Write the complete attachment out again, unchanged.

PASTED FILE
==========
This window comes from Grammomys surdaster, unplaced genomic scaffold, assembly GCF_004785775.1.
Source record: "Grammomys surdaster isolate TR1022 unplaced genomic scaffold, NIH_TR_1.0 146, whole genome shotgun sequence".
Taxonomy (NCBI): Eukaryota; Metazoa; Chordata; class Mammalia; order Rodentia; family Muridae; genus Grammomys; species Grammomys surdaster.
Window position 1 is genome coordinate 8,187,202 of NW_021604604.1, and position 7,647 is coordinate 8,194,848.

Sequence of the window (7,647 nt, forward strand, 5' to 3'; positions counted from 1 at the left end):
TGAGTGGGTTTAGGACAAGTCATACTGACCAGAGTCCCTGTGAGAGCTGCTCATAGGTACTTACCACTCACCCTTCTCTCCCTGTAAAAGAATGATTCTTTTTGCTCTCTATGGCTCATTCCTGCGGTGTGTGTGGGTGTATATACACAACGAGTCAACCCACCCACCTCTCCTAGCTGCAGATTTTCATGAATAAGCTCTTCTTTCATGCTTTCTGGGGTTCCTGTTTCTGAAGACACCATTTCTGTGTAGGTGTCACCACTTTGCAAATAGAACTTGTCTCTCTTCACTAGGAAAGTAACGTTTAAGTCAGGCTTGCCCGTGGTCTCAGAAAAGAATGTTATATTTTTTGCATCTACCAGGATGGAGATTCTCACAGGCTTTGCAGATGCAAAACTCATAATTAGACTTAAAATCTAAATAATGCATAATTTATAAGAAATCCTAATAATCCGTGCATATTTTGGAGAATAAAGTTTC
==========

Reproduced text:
This window comes from Grammomys surdaster, unplaced genomic scaffold, assembly GCF_004785775.1.
Source record: "Grammomys surdaster isolate TR1022 unplaced genomic scaffold, NIH_TR_1.0 146, whole genome shotgun sequence".
Taxonomy (NCBI): Eukaryota; Metazoa; Chordata; class Mammalia; order Rodentia; family Muridae; genus Grammomys; species Grammomys surdaster.
Window position 1 is genome coordinate 8,187,202 of NW_021604604.1, and position 7,647 is coordinate 8,194,848.

Sequence of the window (7,647 nt, forward strand, 5' to 3'; positions counted from 1 at the left end):
TGAGTGGGTTTAGGACAAGTCATACTGACCAGAGTCCCTGTGAGAGCTGCTCATAGGTACTTACCACTCACCCTTCTCTCCCTGTAAAAGAATGATTCTTTTTGCTCTCTATGGCTCATTCCTGCGGTGTGTGTGGGTGTATATACACAACGAGTCAACCCACCCACCTCTCCTAGCTGCAGATTTTCATGAATAAGCTCTTCTTTCATGCTTTCTGGGGTTCCTGTTTCTGAAGACACCATTTCTGTGTAGGTGTCACCACTTTGCAAATAGAACTTGTCTCTCTTCACTAGGAAAGTAACGTTTAAGTCAGGCTTGCCCGTGGTCTCAGAAAAGAATGTTATATTTTTTGCATCTACCAGGATGGAGATTCTCACAGGCTTTGCAGATGCAAAACTCATAATTAGACTTAAAATCTAAATAATGCATAATTTATAAGAAATCCTAATAATCCGTGCATATTTTGGAGAATAAAGTTTC